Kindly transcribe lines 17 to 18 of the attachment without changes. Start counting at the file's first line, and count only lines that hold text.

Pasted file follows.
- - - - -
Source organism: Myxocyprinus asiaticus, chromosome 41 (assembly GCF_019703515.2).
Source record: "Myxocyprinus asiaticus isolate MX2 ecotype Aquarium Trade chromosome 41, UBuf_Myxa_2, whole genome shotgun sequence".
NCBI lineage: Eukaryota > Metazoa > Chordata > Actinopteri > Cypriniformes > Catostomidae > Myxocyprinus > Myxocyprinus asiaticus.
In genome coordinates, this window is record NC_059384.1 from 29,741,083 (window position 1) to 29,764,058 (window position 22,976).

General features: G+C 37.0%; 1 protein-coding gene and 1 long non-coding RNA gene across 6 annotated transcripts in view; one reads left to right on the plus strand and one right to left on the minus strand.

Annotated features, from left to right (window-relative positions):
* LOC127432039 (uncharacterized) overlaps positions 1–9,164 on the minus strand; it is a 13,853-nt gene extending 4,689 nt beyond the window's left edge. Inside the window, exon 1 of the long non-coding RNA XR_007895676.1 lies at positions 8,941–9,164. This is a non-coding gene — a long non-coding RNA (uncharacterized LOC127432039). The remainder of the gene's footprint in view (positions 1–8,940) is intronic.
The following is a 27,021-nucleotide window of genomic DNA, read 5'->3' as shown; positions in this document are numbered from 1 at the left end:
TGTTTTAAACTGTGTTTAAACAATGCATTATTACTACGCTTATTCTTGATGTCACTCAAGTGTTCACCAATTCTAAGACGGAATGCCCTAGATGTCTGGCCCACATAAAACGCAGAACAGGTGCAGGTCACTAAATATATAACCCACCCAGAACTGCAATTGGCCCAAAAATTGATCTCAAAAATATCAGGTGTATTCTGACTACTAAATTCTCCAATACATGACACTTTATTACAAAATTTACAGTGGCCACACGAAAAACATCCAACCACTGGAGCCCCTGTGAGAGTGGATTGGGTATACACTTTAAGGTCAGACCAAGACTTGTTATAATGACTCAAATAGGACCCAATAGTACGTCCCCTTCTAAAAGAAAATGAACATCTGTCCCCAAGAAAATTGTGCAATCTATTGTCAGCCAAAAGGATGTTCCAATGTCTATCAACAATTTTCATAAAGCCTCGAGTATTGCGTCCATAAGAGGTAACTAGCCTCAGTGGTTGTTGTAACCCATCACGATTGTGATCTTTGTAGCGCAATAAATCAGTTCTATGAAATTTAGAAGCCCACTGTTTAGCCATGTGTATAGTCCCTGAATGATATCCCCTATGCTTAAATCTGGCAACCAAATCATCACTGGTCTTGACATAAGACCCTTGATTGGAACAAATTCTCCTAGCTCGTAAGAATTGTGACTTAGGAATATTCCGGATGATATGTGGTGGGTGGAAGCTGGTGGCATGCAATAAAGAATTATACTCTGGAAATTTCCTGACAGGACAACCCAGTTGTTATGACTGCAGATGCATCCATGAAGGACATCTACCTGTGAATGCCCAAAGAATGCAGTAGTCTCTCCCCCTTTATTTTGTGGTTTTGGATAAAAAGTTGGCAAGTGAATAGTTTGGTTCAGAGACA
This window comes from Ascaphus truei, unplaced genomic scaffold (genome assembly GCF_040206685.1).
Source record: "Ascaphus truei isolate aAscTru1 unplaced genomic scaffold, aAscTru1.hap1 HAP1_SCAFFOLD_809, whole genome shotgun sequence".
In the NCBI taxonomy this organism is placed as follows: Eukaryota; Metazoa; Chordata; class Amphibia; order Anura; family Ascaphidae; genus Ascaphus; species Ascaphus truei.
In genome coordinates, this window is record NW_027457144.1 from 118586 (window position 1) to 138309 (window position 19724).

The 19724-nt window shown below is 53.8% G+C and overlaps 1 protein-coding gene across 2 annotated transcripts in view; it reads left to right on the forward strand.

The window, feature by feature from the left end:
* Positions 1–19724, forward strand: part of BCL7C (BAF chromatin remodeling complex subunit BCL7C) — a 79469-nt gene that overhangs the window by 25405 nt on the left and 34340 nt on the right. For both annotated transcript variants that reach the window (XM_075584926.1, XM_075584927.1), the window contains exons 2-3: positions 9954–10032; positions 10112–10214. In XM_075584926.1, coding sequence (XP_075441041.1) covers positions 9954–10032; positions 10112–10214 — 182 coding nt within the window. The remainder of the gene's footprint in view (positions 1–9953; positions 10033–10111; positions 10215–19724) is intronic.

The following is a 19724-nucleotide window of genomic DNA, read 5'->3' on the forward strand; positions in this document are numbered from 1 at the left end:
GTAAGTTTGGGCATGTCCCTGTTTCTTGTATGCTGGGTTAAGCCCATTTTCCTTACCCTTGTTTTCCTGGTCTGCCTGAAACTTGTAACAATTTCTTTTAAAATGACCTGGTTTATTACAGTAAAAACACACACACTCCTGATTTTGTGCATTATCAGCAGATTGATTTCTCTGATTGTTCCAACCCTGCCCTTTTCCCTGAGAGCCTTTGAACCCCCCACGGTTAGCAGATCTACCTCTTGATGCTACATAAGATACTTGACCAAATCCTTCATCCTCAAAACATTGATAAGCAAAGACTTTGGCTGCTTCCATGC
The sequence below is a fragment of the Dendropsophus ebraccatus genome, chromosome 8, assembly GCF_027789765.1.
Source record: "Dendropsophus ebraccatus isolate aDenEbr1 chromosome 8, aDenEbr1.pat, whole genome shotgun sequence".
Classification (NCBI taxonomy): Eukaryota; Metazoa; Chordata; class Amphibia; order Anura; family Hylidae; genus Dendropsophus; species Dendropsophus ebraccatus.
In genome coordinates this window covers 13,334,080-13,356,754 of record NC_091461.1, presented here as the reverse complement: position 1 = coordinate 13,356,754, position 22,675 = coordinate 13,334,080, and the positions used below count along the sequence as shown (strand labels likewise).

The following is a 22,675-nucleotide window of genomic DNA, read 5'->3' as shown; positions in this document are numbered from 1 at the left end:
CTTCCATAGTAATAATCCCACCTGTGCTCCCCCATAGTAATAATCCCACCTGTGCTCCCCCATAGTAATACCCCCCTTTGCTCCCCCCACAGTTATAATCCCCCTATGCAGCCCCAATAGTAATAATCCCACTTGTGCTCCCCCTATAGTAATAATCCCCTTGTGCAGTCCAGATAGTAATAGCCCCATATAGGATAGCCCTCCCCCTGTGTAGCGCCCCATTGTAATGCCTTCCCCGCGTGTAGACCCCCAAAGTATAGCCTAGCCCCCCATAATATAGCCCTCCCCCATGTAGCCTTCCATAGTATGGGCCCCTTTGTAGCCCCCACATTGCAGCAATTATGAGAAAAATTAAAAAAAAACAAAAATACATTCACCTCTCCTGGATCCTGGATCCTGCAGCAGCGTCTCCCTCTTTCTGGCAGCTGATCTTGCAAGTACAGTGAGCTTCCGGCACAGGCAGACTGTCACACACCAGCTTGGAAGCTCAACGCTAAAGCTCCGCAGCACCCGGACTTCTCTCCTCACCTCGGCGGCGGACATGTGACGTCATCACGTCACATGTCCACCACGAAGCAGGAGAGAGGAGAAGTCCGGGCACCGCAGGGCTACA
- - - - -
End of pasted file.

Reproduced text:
The following is a 19724-nucleotide window of genomic DNA, read 5'->3' on the forward strand; positions in this document are numbered from 1 at the left end:
GTAAGTTTGGGCATGTCCCTGTTTCTTGTATGCTGGGTTAAGCCCATTTTCCTTACCCTTGTTTTCCTGGTCTGCCTGAAACTTGTAACAATTTCTTTTAAAATGACCTGGTTTATTACAGTAAAAACACACACACTCCTGATTTTGTGCATTATCAGCAGATTGATTTCTCTGATTGTTCCAACCCTGCCCTTTTCCCTGAGAGCCTTTGAACCCCCCACGGTTAGCAGATCTACCTCTTGATGCTACATAAGATACTTGACCAAATCCTTCATCCTCAAAACATTGATAAGCAAAGACTTTGGCTGCTTCCATGC